Peace was made all the more difficult though by the personalities who came to dominate south African politics between 1895 and the outbreak of war in October 1899, and chief amongst those personalities was Lord Alfred Milner who was determined to establish British supremacy in south Africa.

Alfred Milner

Lord Alfred Milner was High Commissioner in South Africa when war broke out in October 1899. Whereas Salisbury and Chamberlain were not enthusiastic supporters of a war policy, Milner came to realise that war was the only option if Britain were to reassert its position in southern Africa. Milner had been appointed by Chamberlain in 1897 to reassert Britain's position following the disaster that was the Jameson Raid but he grew tiresome of Chamberlain's waiting game and did all he could to hasten a conflict with the Boers. With the re-election of Kruger in February 1898 the scene was set for a confrontation between the Boer nationalist and the self proclaimed race patriot, Milner.

When he was appointed High Commissioner from the Board of Inland Revenue, Milner had clearly formed ideas on Empire. He believed that Britain was a nation and empire in decline. He wanted more from South Africa than just revenge for Majuba. Revenge for him was crude. He wanted world supremacy for the British empire-he had no illusions about what was needed and he wasn't taken in by the flag waving and triumphalism that had been part of the 1897 Jubilee celebrations.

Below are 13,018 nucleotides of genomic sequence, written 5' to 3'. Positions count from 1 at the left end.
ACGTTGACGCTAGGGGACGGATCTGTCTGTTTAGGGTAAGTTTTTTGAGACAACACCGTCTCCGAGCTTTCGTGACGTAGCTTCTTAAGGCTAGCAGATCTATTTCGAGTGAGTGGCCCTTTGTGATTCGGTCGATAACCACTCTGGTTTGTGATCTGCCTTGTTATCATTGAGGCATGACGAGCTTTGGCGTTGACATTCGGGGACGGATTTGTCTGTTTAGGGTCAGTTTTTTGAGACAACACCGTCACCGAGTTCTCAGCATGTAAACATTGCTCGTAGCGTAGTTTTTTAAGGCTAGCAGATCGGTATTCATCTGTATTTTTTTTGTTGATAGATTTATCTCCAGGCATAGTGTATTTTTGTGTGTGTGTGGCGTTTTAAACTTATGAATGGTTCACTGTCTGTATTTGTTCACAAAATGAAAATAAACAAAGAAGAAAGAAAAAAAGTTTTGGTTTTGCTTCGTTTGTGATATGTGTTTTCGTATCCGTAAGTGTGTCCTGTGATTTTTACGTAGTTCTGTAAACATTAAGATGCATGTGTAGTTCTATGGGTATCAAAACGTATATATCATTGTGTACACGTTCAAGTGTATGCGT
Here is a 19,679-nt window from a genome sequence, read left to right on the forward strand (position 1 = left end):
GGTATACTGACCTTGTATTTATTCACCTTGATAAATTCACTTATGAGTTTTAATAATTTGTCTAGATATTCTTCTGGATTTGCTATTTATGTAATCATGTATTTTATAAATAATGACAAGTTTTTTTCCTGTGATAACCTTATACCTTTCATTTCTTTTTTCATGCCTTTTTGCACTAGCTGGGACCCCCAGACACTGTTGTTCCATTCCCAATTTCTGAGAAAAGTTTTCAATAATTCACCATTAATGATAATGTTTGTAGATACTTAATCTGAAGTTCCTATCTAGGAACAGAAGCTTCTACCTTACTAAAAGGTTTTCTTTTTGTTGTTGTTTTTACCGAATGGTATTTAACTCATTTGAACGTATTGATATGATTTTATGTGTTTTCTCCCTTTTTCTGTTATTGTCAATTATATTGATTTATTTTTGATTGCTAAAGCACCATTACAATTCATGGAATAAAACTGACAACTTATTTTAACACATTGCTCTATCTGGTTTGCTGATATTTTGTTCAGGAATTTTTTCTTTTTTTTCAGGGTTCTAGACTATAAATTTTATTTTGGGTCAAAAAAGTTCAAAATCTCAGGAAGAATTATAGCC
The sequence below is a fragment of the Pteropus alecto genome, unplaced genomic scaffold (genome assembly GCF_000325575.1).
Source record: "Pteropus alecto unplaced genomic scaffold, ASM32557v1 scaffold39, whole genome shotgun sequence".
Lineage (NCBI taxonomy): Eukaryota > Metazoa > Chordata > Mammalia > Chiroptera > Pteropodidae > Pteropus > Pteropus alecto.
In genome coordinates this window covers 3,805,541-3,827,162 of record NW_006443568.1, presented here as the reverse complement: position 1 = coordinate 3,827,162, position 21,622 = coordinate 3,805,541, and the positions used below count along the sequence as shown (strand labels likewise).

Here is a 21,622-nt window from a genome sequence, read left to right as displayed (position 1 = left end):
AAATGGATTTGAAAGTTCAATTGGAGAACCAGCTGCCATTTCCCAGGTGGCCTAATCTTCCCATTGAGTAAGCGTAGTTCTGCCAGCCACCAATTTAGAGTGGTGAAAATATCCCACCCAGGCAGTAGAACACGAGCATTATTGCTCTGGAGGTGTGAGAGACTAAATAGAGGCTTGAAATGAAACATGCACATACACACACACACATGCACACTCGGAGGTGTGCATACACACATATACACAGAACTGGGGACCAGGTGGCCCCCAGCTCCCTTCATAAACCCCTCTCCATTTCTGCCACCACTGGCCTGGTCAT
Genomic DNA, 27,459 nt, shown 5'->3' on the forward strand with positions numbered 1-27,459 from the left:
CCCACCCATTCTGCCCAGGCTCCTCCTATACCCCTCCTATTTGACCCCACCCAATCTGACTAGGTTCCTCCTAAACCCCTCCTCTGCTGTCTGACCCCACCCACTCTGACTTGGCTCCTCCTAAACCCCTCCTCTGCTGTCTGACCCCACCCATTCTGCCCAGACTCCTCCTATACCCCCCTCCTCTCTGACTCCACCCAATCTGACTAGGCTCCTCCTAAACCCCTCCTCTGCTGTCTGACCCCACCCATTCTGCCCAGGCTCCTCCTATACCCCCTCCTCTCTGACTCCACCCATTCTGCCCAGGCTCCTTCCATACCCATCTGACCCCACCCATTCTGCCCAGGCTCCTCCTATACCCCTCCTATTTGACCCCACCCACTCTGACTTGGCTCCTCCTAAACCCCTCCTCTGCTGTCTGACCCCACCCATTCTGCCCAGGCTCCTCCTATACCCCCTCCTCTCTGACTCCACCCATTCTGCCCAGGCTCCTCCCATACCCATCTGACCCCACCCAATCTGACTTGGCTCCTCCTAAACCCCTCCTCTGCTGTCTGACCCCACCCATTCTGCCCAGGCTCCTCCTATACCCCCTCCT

He believed that throughout the empire successive governments had followed a weak and negative policy so that British power was being weakened, especially with the granting of self government to more and more colonies. Although many new 'black 'colonies had been added to the Empire in the scramble for Africa, had these colonies added anything to the wealth and power of the Empire. Milner wanted Britain to re-assert her power in the white colonies which had developed their wealth. Milner wanted a federal Greater Britain which would be a supreme world state with defence and trade controlled by a single imperial parliament. Unless this happened the British Empire was condemned to become a mere collection of nation states no closer to Britain than was the US, an ex-colony. In South Africa he believed that the current policy of compromise offered no chance of Britain restoring her power.

The discovery of gold on the Rand seemed to reverse the roles of the white peoples in southern Africa. The Cape Colony, a British colony had a majority of Afrikaners among the white population whilst the Transvaal, after 1886 became a Boer state being rapidly industrialised with the majority of its people British.

Milner reached the Cape in May 1897 after his appointment as High Commissioner and soon set out on a tour of the country to acquaint himself with the country and its people. For 8 months he travelled through the Cape, Natal, Bechuanaland, Rhodesia and Basutoland to try and understand the views of the Cape Dutch and the burghers of the OFS and Transvaal. He came to the conclusion that there could  be no hope of peace with the Boers whilst the question of the 'uitlanders ' remained unresolved. Increasingly the issue though was not the position of the uitlanders, many of whom were not British and did not care for the vote anyway-but who controlled southern Africa. Milner came to the view that for Britain to reassert her position in south Africa then Kruger's Transvaal would have to submit to British control. The question of the uitlanders would be used as the excuse to achieve this.